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Inactivation of Escherichia coli penicillin-binding proteins by human neutrophils.

By R M Rakita, B R Michel and H Rosen


Neutrophils use a variety of microbicidal mechanisms in their role as one of the primary arms of the human host defense system. We have previously observed that a cell-free system containing myeloperoxidase (MPO), one of the major components of the neutrophil's oxidative antimicrobial systems, inactivated microbial penicillin-binding proteins (PBPs), which mediate the formation of the peptidoglycan layer of eubacterial cell walls. This is a potentially important mechanism of MPO-mediated bacterial toxicity. Since numerous other microbicidal systems, both oxidative and nonoxidative, are used by whole neutrophils, we investigated the effect of intact neutrophils on Escherichia coli PBPs. Penicillin binding activity was progressively reduced by neutrophil exposure for all PBPs. Loss of penicillin binding activity correlated well with loss of microbial viability for almost all PBPs. Azide-treated neutrophils, MPO-deficient neutrophils, and chronic granulomatous disease neutrophils inactivated E. coli PBPs in a manner similar to that of normal neutrophils, suggesting that MPO-independent, and even oxygen-independent, microbicidal systems are also involved in inactivation of PBPs. PBP inactivation, an antimicrobial strategy used by beta-lactam-producing molds (and now by physicians), may be an important microbicidal mechanism used by human neutrophils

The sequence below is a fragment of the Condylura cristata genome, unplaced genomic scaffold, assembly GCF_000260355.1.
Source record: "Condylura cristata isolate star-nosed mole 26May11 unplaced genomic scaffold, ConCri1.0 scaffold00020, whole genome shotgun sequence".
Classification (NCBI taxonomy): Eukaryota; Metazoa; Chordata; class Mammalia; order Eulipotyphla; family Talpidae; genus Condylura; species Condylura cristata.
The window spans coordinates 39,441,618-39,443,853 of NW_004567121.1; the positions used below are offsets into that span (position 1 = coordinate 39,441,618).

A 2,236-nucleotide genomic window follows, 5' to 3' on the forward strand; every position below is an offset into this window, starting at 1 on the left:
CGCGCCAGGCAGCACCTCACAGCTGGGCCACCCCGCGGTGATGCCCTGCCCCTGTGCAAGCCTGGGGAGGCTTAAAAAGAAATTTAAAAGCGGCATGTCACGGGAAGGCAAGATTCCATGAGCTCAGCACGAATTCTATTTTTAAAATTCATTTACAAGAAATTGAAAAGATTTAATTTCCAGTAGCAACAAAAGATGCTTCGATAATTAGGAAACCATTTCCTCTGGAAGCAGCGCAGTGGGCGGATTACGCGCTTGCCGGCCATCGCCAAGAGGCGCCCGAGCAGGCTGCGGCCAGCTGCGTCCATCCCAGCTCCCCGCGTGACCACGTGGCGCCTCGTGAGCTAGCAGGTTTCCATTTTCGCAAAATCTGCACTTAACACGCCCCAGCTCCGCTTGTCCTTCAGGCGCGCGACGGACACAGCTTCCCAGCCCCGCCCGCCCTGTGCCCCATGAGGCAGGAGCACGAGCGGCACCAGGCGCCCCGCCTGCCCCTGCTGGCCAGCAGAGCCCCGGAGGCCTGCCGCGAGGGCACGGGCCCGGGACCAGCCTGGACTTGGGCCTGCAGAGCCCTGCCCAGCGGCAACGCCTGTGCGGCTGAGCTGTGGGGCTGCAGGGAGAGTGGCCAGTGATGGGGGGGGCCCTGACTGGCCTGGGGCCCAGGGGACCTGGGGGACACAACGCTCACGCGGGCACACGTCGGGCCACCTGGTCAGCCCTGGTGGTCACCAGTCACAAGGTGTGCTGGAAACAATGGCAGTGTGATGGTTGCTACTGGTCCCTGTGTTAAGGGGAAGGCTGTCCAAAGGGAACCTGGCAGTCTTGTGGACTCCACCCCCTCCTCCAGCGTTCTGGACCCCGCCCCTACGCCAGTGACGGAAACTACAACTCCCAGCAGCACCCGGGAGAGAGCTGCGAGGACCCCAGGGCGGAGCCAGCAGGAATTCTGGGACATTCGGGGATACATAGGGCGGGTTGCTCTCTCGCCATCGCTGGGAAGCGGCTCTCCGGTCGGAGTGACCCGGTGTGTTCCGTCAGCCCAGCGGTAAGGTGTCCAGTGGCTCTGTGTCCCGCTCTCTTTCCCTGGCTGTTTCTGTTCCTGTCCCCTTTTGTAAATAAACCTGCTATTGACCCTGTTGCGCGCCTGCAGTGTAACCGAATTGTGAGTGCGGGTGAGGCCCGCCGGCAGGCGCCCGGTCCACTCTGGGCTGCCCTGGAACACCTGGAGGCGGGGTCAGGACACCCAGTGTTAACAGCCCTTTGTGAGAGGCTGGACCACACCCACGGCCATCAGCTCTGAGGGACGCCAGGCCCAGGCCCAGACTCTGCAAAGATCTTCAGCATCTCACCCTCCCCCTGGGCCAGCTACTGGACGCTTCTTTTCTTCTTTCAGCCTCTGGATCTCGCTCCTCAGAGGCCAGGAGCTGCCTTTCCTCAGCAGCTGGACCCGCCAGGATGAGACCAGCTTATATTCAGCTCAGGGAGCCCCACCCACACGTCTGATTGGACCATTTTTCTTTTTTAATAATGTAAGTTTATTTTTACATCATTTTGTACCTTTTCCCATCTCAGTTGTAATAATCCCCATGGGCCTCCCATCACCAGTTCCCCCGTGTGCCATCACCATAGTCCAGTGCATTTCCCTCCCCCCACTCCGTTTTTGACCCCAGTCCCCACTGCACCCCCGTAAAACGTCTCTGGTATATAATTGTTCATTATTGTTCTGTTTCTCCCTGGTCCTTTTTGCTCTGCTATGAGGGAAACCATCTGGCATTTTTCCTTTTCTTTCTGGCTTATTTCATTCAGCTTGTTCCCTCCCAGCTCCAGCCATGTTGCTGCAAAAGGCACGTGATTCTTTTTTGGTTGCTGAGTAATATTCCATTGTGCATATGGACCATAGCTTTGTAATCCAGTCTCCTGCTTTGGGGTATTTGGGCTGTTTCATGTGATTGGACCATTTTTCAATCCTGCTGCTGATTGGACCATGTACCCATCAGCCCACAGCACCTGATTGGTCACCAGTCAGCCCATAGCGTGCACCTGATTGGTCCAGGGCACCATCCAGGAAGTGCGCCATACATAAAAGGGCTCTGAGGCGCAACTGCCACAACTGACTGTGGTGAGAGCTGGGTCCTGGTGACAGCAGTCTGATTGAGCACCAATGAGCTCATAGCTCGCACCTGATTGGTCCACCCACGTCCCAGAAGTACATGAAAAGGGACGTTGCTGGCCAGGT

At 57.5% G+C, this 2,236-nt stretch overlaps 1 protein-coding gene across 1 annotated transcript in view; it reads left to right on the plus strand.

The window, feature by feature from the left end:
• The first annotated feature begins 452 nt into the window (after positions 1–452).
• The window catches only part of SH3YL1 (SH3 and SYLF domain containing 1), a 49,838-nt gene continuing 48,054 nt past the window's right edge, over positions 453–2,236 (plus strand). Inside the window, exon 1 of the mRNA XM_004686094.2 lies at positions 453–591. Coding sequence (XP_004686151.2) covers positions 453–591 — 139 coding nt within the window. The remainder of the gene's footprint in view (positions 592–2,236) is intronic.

Topics: Research Article
Year: 1994
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Provided by: PubMed Central
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